Optimism about the business outlook among Britain’s financial services firms has fallen at its fastest rate since the 2008 financial crisis amid concerns about Britain’s exit from the European Union, a survey showed on Monday.
Business volumes among the 84 top financial firms polled have also fallen at their fastest rate since September 2012, the survey by the Confederation of British Industry and accounting firm PwC showed.
The mounting gloom from banks, insurers, fund managers and other financial firms comes as Prime Minister Theresa May battles to get her twice-rejected withdrawal agreement with the EU through a bitterly divided parliament.
The investment management industry saw the sharpest fall in growth, the CBI/PwC survey said, as investors hold on to their cash in turbulent markets, while insurance brokers were the lone bright spot.
“The alarm bells ringing at the state of optimism in the financial services sector have now reached a deafening level,” Rain Newton-Smith, CBI chief economist said.
Employment across financial services fell at the quickest pace in four years, the poll showed, driven mainly by job cuts in the banking sector as lenders slash branch networks and shift jobs overseas to trim costs.
Reporting by Lawrence White; Editing by Alison Williams
LISTEN: Here’s the creepy broadcast at Trump’s rally telling supporters the right way to deal with protesters
On Tuesday, President Donald Trump officially kicked off his 2020 re-election campaign in Orlando, Florida.
Those who entered the venue were treated to a pleasant female voice booming out instructions to protestors — and a creepy warning.
"While we all have the rights to free speech, this is a private event paid for and hosted by Donald J. Trump for President, Inc., and you came to hear the president," said the voice. "To accommodate the right to free speech and peaceful assembly, while ensuring an orderly rally, we have provided a secure area outside the venue for all protesters, and we ask anyone wishing to demonstrate to please exit to that secure area."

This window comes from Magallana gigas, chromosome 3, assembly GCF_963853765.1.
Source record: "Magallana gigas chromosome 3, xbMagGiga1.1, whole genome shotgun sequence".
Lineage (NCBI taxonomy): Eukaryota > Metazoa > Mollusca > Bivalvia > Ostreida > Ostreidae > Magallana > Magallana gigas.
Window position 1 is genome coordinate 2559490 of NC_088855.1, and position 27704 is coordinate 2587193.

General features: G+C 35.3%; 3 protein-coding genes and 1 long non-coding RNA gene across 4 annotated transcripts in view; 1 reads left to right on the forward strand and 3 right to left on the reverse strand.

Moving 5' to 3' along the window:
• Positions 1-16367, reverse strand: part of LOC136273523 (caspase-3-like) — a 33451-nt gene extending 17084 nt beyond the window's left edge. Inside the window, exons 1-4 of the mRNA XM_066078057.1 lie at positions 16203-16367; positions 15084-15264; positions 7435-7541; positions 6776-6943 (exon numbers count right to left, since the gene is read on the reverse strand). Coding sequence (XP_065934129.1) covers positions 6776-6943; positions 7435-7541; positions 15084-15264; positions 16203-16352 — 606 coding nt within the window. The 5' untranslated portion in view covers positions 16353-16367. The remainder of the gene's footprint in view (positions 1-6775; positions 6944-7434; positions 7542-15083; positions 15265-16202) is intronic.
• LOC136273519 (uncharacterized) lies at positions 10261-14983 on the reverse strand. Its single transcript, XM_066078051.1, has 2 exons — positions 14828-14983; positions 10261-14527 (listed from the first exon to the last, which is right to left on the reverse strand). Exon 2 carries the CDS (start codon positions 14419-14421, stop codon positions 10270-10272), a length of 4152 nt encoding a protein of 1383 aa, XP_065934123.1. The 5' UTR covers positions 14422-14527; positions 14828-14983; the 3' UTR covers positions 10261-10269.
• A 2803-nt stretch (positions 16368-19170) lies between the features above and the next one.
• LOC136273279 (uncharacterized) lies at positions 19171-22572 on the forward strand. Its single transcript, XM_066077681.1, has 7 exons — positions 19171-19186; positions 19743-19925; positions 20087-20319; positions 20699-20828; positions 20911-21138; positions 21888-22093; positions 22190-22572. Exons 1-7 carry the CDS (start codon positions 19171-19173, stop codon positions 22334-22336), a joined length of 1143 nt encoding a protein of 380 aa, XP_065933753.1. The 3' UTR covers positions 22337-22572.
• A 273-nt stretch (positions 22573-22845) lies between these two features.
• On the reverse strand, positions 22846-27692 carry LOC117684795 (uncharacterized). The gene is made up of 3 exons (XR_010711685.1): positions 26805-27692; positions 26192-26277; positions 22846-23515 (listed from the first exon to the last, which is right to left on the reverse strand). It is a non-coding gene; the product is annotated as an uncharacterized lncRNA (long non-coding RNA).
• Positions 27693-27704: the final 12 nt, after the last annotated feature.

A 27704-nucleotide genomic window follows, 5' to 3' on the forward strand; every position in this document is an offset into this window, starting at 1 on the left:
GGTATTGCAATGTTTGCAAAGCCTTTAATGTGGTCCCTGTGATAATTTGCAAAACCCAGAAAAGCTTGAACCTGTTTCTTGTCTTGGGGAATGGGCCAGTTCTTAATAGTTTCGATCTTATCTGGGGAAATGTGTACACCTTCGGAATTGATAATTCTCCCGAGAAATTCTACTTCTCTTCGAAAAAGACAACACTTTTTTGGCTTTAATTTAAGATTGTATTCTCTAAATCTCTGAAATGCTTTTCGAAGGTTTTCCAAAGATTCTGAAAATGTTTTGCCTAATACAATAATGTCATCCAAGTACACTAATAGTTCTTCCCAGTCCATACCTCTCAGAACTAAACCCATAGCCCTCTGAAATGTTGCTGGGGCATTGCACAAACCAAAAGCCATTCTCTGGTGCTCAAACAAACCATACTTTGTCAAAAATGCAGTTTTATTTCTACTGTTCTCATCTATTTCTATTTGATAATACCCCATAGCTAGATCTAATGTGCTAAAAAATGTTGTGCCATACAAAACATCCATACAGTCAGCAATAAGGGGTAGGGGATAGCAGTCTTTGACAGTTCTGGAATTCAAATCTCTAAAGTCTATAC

Trump had two goals in ramping up pressure on Iran — and he’s failing at both: CNN
That being said, the president clearly believes he can bully Iran into unconditional submission to whatever the United States demands. And Iran is having none of it, escalating its own acts of maritime aggression and proclaiming they have missile technology capable of striking U.S. aircraft carriers.
Ukrainian-Russian developer with Trump Tower Moscow ties suing after getting bilked for $200,000 at inauguration
It is illegal for foreigners to donate to presidential inaugurations, but a new lawsuit sheds light on how wealthy foreigners attempted to buy access to the Trump administration.
"A Ukrainian-Russian developer who wanted access to President Trump’s inauguration filed a lawsuit on Tuesday saying he was bilked out of the $200,000 he paid for what he thought would be V.I.P. tickets to the event," The New York Times reported Tuesday.
"The developer, Pavel Fuks, who once discussed a Moscow real estate project with Mr. Trump, said in the lawsuit, filed in the United States District Court for the Central District of California, that he had paid the money to a firm at the direction of Yuri Vanetik, a prominent Republican fund-raiser and sometime lobbyist," the newspaper explained. "But, the lawsuit said, Mr. Vanetik failed to come through with the promised tickets, and Mr. Fuks ended up watching the inauguration from a Washington hotel bar."